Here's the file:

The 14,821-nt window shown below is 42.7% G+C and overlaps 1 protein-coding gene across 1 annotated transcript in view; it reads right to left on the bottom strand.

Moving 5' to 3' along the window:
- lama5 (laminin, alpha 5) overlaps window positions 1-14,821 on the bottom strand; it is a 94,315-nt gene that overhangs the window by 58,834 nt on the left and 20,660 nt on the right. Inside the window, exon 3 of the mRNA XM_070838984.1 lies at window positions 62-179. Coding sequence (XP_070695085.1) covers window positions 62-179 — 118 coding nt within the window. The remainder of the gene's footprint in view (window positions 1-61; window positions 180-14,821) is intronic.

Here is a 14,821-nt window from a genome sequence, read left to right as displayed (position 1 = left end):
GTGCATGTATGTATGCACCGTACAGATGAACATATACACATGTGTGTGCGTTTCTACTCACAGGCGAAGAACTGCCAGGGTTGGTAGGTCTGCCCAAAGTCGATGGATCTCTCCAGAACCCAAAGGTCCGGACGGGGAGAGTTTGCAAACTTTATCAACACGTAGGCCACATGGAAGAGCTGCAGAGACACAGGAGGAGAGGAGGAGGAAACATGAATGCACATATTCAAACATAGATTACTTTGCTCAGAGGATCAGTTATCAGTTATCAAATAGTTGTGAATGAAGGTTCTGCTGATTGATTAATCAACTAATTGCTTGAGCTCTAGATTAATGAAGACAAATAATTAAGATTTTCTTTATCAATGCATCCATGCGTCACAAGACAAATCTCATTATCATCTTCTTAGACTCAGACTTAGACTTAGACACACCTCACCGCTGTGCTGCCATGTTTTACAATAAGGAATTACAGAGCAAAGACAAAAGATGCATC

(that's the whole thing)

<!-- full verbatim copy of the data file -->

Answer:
The 14,821-nt window shown below is 42.7% G+C and overlaps 1 protein-coding gene across 1 annotated transcript in view; it reads right to left on the bottom strand.

Moving 5' to 3' along the window:
- lama5 (laminin, alpha 5) overlaps window positions 1-14,821 on the bottom strand; it is a 94,315-nt gene that overhangs the window by 58,834 nt on the left and 20,660 nt on the right. Inside the window, exon 3 of the mRNA XM_070838984.1 lies at window positions 62-179. Coding sequence (XP_070695085.1) covers window positions 62-179 — 118 coding nt within the window. The remainder of the gene's footprint in view (window positions 1-61; window positions 180-14,821) is intronic.

Here is a 14,821-nt window from a genome sequence, read left to right as displayed (position 1 = left end):
GTGCATGTATGTATGCACCGTACAGATGAACATATACACATGTGTGTGCGTTTCTACTCACAGGCGAAGAACTGCCAGGGTTGGTAGGTCTGCCCAAAGTCGATGGATCTCTCCAGAACCCAAAGGTCCGGACGGGGAGAGTTTGCAAACTTTATCAACACGTAGGCCACATGGAAGAGCTGCAGAGACACAGGAGGAGAGGAGGAGGAAACATGAATGCACATATTCAAACATAGATTACTTTGCTCAGAGGATCAGTTATCAGTTATCAAATAGTTGTGAATGAAGGTTCTGCTGATTGATTAATCAACTAATTGCTTGAGCTCTAGATTAATGAAGACAAATAATTAAGATTTTCTTTATCAATGCATCCATGCGTCACAAGACAAATCTCATTATCATCTTCTTAGACTCAGACTTAGACTTAGACACACCTCACCGCTGTGCTGCCATGTTTTACAATAAGGAATTACAGAGCAAAGACAAAAGATGCATC